Music in Culture, Music in Worship: Different Roles and Goals

Someone on social media recently sent out a photo of two young boys lost in worship. This photo reminded me of John Calvin’s famous words, “My heart I offer to you Lord, promptly and sincerely.”

The photo speaks a thousand words about pure, simple, heartfelt and childlike worship.

Someone commented on the tattered condition of the boys’ Bible—“That book is being used!”  Another commented, “Dirt floors, plastic chairs, but hungry hearts for God. So responsive to the Holy Spirit. Such pure worship. It can teach many of us what worshiping the Father in Spirit and in truth really means. Coming to the Father as a child...humble...trusting...expectant.”

Music has had a great role to play in every society and culture throughout history. It is mentioned already in Genesis 4 in the Bible. Israel’s history is full of music and poetry in psalms and songs, including dance, like the Jewish festival of Simchat Torah (“Dancing with the Word of God”) still celebrated each year. Music has always been part of the Christian church as well; the Apostle Paul encouraged the singing of psalms and hymns and spiritual songs (Ephesians 5:19, Colossians 3:16). And the history of Western civilization is filled with a rich tradition of music based on scripture and Christian liturgy.

In contrast, all music in Muslim worship is banned, whether vocal or instrumental. Yet there is a role for music in Muslim culture in spiritual inspiration, for example in Sufi dance and Qawalli song. For several years I taught music in a large Muslim girl’s school in Karachi, Pakistan. During those years I attended a workshop organized by the Aga Khan education board on the “Role of Music in Montessori Curriculum.”  The most significant learning for me came from the workshop leader who was trained in the UK and ran a Montessori training center for teachers in Pakistan. Along with Montessori teachers from across Karachi, she invited Muslim clerics to the workshop, because she was struggling to find avenues to use the powerful medium of music to educate young children. She invited those Muslim clerics to find Islamic jurisprudence on the role of music in education.    

Calvin College Choir singing in concert

This year, while studying at Calvin College and Calvin Theological Seminary, I have been breathing in music and theology in a number of ways. The annual Fall Music Festival at Calvin College was a particularly remarkable experience, one where theology and music flowed together. Different ensembles offered stunning and breathtaking presentations of different genres of music—the Orchestra, Women’s Chorale, Campus Choir, Gospel Choir, Symphonic Band, Capella, the Wind Ensemble, and combined forces when all the choirs sang together accompanied by the orchestra.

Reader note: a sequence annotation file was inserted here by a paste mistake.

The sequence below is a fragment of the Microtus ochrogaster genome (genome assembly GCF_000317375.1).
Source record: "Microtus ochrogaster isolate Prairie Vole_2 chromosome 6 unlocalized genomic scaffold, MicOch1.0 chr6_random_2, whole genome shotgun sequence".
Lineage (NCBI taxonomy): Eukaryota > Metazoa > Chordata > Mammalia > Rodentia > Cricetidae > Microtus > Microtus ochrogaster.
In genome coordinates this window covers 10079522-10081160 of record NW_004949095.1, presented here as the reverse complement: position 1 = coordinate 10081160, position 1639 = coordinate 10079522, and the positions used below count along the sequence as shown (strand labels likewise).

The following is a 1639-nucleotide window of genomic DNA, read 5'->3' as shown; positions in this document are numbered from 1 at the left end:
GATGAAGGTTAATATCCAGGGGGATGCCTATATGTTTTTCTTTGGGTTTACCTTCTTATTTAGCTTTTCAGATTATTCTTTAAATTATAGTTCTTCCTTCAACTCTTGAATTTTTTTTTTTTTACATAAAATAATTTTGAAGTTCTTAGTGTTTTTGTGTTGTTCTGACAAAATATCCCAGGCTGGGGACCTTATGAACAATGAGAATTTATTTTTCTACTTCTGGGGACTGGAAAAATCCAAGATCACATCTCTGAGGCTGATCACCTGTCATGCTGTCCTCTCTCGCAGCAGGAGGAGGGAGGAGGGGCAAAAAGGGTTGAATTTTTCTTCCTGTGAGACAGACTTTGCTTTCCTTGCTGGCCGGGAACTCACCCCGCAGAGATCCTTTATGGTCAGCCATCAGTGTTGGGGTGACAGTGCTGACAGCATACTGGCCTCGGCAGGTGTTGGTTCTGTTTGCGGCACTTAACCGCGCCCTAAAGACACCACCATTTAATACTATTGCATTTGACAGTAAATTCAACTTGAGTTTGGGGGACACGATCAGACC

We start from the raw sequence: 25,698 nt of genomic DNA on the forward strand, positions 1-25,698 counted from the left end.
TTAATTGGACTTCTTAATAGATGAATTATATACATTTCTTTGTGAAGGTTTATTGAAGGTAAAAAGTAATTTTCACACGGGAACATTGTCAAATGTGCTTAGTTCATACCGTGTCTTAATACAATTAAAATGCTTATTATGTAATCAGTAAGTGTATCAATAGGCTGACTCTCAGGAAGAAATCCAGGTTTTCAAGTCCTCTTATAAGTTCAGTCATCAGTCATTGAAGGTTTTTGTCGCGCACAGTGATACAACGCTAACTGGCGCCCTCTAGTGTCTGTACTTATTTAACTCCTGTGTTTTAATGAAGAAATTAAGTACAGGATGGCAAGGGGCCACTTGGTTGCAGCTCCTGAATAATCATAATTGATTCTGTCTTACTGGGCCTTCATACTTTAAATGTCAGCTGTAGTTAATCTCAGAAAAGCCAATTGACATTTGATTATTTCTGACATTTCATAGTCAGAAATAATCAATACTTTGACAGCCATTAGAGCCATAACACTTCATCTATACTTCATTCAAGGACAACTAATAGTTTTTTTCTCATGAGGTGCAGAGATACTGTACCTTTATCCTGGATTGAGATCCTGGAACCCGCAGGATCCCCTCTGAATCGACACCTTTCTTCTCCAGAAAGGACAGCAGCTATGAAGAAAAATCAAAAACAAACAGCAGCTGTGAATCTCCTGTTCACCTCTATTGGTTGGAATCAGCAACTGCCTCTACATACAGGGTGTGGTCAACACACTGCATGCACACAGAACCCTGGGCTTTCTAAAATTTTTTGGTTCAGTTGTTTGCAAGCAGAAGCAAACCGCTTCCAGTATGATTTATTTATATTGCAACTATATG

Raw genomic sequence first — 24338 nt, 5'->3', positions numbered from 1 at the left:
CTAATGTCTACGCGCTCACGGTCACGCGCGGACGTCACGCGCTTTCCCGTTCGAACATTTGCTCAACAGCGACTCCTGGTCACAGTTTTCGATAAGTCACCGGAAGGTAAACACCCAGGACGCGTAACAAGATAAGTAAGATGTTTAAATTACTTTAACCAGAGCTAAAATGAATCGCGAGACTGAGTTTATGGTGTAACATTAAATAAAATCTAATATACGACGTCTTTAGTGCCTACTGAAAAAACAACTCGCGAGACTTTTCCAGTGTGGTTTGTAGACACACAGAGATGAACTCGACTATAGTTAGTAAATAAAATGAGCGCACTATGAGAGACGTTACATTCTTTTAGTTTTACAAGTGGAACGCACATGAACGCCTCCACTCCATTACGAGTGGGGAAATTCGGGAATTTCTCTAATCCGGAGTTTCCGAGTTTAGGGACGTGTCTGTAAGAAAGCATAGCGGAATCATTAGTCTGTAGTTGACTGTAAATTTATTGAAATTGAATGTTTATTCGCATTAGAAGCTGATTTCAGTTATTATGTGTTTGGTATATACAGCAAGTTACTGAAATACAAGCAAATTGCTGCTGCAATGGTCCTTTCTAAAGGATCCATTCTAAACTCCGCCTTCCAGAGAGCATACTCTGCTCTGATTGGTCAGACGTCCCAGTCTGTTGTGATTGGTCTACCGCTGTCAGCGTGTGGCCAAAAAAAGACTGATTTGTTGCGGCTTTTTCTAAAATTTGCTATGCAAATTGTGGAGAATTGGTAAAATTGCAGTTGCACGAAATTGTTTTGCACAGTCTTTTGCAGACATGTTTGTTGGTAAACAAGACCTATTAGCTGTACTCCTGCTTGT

There was a sense of community, service and faith expressed through music for the glory of God. Conductors were full of passion, energy and pride in their students, and commitment to the purpose of making music in service to God and the people of God. It was performance, of course, but performance with purpose—to educate and encourage students, to produce musicians with artistic skills, preparing them for serving both God and society. Theology, music and community flowed together. The music was not liturgical, as for a worship service, yet there was worship in and through these performances.

Especially since the Enlightenment, there has been a growing divide between the sacred and secular, also with respect to music. But lately, the pendulum has swung back to embrace the broader culture within the church. It is difficult to separate music in the church from music in the culture. There is much emphasis in contemporary culture on entertainment and a “show” mentality. That mentality is often found in contemporary church life as well. But true, honest and pure worship can’t be bought with worldly richness. For centuries, the church influenced the culture. But today, culture greatly shapes and influences music for worship, especially in Protestant worship. Here are a few observations of ways contemporary culture has affected Christian worship:.

  • We want to be in control, independent, singing songs that satisfy personal preferences; we are not particularly interested in being challenged to change.
  • We are accustomed to self-worship and try to hide our flaws, weakness and sins behind the “all is well” mask. We resist songs that emphasize our utter need of God; we tend towards becoming igods,
  • Many resist worship songs that challenge our self-centeredness in order to be transformed to the image of Jesus Christ, where we decrease so he can increase (John 3:30), bringing every thought into captivity to the obedience of Christ (2 Corinthians 10:5).
  • We exchange the church platform where God’s Word is proclaimed for a stage where performers sing for audiences.
  • We want excellence in music performance, but only in others, since we are not challenged to sing as much as to listen. We become an audience rather than participants.

These observations cause questions about the relationship between the roles and goals of music in culture and worship.

  • Can technology interfere with honest and deep worship in Spirit and truth?
  • Should worship music serve to entertain (horizontal), or to enact a covenantal (vertical) relationship with the triune God?
  • How needed are high technology, lightshows, or even instruments for true worship?
  • Does weekly communal worship enable us to walk daily with God or do we attend in order to enjoy and applaud a good religious show?
  • Does our worship attract others to stand beside us and worship his majesty?

There is a different role and purpose for music in worship than in society. We need to remember that worship is about God, not about us.

 

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